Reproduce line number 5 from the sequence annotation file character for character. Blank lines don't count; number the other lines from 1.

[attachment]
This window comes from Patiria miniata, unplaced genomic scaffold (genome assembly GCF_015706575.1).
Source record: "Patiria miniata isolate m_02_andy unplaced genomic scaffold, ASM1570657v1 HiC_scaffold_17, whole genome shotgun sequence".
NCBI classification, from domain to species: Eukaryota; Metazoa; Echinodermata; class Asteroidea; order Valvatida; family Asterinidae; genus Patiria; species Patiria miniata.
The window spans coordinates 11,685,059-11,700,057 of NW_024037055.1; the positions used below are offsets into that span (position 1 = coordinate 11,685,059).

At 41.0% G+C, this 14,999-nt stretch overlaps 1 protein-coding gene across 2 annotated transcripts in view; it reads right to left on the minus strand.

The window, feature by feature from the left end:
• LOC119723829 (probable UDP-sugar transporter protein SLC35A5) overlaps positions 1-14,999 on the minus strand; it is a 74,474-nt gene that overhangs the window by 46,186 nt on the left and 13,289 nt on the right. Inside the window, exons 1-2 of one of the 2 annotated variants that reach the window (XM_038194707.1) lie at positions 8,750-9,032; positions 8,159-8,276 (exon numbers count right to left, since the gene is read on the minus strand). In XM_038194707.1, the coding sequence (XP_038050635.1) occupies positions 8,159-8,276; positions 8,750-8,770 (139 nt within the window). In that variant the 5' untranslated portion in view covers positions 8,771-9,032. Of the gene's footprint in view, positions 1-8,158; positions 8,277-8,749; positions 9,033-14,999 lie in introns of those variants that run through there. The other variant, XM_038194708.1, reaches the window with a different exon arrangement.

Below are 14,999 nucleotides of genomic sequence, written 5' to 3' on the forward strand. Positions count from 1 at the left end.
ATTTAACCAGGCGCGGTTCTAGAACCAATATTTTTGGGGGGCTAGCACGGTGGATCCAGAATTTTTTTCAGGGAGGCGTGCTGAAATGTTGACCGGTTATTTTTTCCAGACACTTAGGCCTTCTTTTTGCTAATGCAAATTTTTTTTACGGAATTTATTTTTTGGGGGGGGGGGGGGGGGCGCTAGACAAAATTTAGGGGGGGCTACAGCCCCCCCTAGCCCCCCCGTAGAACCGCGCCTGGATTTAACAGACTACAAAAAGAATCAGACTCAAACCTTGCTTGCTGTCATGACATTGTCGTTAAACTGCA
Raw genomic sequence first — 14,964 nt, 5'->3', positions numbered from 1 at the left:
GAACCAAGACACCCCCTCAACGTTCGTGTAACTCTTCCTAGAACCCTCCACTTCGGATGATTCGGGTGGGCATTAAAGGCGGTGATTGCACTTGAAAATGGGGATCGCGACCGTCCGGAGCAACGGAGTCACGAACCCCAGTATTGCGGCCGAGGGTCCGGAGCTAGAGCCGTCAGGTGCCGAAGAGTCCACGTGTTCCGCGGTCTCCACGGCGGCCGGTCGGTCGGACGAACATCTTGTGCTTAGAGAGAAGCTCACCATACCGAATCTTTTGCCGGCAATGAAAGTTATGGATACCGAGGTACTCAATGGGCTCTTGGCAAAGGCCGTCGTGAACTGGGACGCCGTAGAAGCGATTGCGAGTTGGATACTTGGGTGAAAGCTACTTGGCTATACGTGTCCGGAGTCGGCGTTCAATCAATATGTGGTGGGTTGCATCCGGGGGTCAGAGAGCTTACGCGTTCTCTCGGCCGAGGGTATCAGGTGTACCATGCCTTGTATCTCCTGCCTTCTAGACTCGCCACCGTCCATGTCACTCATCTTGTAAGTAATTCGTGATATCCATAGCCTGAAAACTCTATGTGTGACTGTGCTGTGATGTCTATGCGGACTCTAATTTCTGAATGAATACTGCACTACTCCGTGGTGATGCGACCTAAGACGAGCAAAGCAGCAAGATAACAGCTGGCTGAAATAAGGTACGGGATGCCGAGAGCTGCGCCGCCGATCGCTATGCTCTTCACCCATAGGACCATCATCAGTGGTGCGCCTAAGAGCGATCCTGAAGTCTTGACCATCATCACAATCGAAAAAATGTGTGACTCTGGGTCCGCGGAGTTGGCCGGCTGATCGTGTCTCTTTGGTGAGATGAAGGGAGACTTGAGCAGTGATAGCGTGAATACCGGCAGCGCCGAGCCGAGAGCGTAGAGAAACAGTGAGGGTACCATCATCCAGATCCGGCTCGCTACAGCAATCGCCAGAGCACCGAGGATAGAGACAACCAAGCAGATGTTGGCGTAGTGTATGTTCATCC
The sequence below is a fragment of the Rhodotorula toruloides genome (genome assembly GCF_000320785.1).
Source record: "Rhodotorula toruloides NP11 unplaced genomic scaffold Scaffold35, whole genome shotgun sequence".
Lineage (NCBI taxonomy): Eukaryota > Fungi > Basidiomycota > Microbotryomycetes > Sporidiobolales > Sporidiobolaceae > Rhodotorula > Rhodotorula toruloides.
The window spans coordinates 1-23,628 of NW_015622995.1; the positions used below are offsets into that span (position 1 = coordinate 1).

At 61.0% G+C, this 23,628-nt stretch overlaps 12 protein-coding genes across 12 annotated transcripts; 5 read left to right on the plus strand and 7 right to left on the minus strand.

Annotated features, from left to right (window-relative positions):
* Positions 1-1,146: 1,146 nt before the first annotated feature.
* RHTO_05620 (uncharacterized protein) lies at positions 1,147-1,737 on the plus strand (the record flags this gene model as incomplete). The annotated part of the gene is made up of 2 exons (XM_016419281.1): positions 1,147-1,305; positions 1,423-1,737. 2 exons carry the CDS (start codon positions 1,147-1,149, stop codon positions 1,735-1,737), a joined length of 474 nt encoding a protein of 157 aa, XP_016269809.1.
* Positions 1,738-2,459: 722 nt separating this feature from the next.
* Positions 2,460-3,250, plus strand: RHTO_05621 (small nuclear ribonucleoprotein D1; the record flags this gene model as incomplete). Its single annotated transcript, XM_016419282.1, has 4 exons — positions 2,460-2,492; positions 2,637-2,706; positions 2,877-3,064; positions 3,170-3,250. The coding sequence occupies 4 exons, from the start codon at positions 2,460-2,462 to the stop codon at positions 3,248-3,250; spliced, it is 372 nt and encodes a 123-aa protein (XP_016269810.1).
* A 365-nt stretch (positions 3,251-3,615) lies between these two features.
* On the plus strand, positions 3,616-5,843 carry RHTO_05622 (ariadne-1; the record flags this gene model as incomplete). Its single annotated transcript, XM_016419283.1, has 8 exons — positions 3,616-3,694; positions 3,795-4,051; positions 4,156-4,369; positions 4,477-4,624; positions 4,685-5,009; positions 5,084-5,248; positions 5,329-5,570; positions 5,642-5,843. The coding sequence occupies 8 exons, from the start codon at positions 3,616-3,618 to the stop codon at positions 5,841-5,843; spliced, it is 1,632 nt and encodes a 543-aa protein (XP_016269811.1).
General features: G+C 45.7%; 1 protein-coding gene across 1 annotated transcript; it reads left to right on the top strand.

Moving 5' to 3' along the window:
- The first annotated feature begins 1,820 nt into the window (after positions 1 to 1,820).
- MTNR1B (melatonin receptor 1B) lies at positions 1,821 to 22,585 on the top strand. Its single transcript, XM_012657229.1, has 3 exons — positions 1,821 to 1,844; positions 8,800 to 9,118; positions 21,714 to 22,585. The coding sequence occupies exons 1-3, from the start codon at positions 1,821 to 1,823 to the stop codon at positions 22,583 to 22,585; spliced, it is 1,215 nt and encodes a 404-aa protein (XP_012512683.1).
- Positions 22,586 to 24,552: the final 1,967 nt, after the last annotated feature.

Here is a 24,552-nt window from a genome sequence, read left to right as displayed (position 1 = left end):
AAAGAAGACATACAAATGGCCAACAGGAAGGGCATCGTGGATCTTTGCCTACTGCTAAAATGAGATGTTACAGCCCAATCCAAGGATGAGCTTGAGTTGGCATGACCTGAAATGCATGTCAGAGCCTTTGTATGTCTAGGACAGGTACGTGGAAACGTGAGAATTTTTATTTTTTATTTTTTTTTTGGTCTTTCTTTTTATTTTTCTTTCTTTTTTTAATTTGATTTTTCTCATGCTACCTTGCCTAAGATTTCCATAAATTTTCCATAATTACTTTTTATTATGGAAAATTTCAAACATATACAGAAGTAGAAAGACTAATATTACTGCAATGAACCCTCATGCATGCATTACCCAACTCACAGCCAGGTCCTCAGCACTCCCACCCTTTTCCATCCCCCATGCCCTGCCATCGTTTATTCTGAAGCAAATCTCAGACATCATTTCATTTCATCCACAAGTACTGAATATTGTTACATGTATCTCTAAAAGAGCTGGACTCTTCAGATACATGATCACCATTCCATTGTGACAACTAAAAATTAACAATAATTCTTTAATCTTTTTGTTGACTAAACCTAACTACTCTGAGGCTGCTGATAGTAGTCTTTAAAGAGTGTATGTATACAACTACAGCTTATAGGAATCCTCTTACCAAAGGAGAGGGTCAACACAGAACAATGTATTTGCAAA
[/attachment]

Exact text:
At 41.0% G+C, this 14,999-nt stretch overlaps 1 protein-coding gene across 2 annotated transcripts in view; it reads right to left on the minus strand.